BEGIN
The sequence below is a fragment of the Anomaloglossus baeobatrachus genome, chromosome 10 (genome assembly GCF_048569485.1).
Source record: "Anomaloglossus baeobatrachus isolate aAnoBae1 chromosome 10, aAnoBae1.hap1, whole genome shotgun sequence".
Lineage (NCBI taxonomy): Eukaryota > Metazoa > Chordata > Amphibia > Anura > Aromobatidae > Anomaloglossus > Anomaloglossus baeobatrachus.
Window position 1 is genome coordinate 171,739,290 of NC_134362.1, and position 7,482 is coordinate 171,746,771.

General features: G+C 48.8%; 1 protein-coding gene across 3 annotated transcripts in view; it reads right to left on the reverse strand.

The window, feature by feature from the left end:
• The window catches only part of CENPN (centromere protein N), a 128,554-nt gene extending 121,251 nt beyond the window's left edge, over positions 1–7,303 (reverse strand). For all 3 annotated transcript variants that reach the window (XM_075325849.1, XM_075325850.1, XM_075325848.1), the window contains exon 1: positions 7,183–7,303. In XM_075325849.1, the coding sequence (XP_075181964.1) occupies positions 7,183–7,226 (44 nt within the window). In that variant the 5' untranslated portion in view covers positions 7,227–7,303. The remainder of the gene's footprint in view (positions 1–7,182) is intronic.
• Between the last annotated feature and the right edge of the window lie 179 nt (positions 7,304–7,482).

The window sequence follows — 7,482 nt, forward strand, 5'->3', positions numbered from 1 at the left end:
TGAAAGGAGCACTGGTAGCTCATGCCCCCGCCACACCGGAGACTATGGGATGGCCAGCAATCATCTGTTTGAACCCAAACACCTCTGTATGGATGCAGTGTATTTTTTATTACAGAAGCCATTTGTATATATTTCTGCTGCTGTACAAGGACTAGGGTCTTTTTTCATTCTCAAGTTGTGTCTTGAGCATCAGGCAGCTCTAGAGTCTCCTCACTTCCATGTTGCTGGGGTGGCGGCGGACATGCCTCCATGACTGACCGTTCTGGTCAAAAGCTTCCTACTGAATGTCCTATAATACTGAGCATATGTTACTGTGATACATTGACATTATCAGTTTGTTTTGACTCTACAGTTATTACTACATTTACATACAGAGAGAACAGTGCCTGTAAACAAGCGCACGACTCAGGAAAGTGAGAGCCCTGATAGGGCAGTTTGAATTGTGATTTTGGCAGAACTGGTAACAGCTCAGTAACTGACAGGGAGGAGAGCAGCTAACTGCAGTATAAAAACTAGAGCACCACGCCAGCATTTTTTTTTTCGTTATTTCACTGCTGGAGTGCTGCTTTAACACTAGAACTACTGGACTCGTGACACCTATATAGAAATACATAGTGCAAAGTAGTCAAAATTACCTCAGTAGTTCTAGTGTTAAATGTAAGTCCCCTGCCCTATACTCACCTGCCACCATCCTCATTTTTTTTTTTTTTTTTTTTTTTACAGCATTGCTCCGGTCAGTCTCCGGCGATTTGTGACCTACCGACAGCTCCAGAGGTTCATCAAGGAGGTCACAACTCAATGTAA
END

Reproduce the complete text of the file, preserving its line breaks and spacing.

The sequence below is a fragment of the Anomaloglossus baeobatrachus genome, chromosome 10 (genome assembly GCF_048569485.1).
Source record: "Anomaloglossus baeobatrachus isolate aAnoBae1 chromosome 10, aAnoBae1.hap1, whole genome shotgun sequence".
Lineage (NCBI taxonomy): Eukaryota > Metazoa > Chordata > Amphibia > Anura > Aromobatidae > Anomaloglossus > Anomaloglossus baeobatrachus.
Window position 1 is genome coordinate 171,739,290 of NC_134362.1, and position 7,482 is coordinate 171,746,771.

General features: G+C 48.8%; 1 protein-coding gene across 3 annotated transcripts in view; it reads right to left on the reverse strand.

The window, feature by feature from the left end:
• The window catches only part of CENPN (centromere protein N), a 128,554-nt gene extending 121,251 nt beyond the window's left edge, over positions 1–7,303 (reverse strand). For all 3 annotated transcript variants that reach the window (XM_075325849.1, XM_075325850.1, XM_075325848.1), the window contains exon 1: positions 7,183–7,303. In XM_075325849.1, the coding sequence (XP_075181964.1) occupies positions 7,183–7,226 (44 nt within the window). In that variant the 5' untranslated portion in view covers positions 7,227–7,303. The remainder of the gene's footprint in view (positions 1–7,182) is intronic.
• Between the last annotated feature and the right edge of the window lie 179 nt (positions 7,304–7,482).

The window sequence follows — 7,482 nt, forward strand, 5'->3', positions numbered from 1 at the left end:
TGAAAGGAGCACTGGTAGCTCATGCCCCCGCCACACCGGAGACTATGGGATGGCCAGCAATCATCTGTTTGAACCCAAACACCTCTGTATGGATGCAGTGTATTTTTTATTACAGAAGCCATTTGTATATATTTCTGCTGCTGTACAAGGACTAGGGTCTTTTTTCATTCTCAAGTTGTGTCTTGAGCATCAGGCAGCTCTAGAGTCTCCTCACTTCCATGTTGCTGGGGTGGCGGCGGACATGCCTCCATGACTGACCGTTCTGGTCAAAAGCTTCCTACTGAATGTCCTATAATACTGAGCATATGTTACTGTGATACATTGACATTATCAGTTTGTTTTGACTCTACAGTTATTACTACATTTACATACAGAGAGAACAGTGCCTGTAAACAAGCGCACGACTCAGGAAAGTGAGAGCCCTGATAGGGCAGTTTGAATTGTGATTTTGGCAGAACTGGTAACAGCTCAGTAACTGACAGGGAGGAGAGCAGCTAACTGCAGTATAAAAACTAGAGCACCACGCCAGCATTTTTTTTTTCGTTATTTCACTGCTGGAGTGCTGCTTTAACACTAGAACTACTGGACTCGTGACACCTATATAGAAATACATAGTGCAAAGTAGTCAAAATTACCTCAGTAGTTCTAGTGTTAAATGTAAGTCCCCTGCCCTATACTCACCTGCCACCATCCTCATTTTTTTTTTTTTTTTTTTTTTTACAGCATTGCTCCGGTCAGTCTCCGGCGATTTGTGACCTACCGACAGCTCCAGAGGTTCATCAAGGAGGTCACAACTCAATGTAA